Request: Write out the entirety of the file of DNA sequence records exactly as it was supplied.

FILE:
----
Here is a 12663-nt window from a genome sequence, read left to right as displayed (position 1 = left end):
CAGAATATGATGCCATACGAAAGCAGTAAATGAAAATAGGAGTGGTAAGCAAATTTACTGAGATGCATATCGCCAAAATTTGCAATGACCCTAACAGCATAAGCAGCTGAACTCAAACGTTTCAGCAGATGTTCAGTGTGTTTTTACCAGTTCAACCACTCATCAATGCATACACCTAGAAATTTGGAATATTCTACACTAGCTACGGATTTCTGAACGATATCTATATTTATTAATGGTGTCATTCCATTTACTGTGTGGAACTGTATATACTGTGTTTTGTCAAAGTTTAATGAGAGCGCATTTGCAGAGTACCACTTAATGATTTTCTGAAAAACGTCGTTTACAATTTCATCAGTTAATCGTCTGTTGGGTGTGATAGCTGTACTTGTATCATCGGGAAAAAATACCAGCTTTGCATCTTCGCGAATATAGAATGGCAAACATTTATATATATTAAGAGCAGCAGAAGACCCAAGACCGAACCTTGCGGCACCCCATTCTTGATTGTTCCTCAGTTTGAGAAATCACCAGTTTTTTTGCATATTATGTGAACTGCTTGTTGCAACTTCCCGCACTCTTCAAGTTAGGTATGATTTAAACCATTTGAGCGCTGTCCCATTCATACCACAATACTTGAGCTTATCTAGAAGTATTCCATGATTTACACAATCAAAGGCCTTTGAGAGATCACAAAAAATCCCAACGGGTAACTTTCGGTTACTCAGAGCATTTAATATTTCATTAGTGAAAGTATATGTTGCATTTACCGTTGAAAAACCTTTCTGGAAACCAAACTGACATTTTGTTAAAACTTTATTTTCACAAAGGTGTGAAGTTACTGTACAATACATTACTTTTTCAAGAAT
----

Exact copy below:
Here is a 12663-nt window from a genome sequence, read left to right as displayed (position 1 = left end):
CAGAATATGATGCCATACGAAAGCAGTAAATGAAAATAGGAGTGGTAAGCAAATTTACTGAGATGCATATCGCCAAAATTTGCAATGACCCTAACAGCATAAGCAGCTGAACTCAAACGTTTCAGCAGATGTTCAGTGTGTTTTTACCAGTTCAACCACTCATCAATGCATACACCTAGAAATTTGGAATATTCTACACTAGCTACGGATTTCTGAACGATATCTATATTTATTAATGGTGTCATTCCATTTACTGTGTGGAACTGTATATACTGTGTTTTGTCAAAGTTTAATGAGAGCGCATTTGCAGAGTACCACTTAATGATTTTCTGAAAAACGTCGTTTACAATTTCATCAGTTAATCGTCTGTTGGGTGTGATAGCTGTACTTGTATCATCGGGAAAAAATACCAGCTTTGCATCTTCGCGAATATAGAATGGCAAACATTTATATATATTAAGAGCAGCAGAAGACCCAAGACCGAACCTTGCGGCACCCCATTCTTGATTGTTCCTCAGTTTGAGAAATCACCAGTTTTTTTGCATATTATGTGAACTGCTTGTTGCAACTTCCCGCACTCTTCAAGTTAGGTATGATTTAAACCATTTGAGCGCTGTCCCATTCATACCACAATACTTGAGCTTATCTAGAAGTATTCCATGATTTACACAATCAAAGGCCTTTGAGAGATCACAAAAAATCCCAACGGGTAACTTTCGGTTACTCAGAGCATTTAATATTTCATTAGTGAAAGTATATGTTGCATTTACCGTTGAAAAACCTTTCTGGAAACCAAACTGACATTTTGTTAAAACTTTATTTTCACAAAGGTGTGAAGTTACTGTACAATACATTACTTTTTCAAGAAT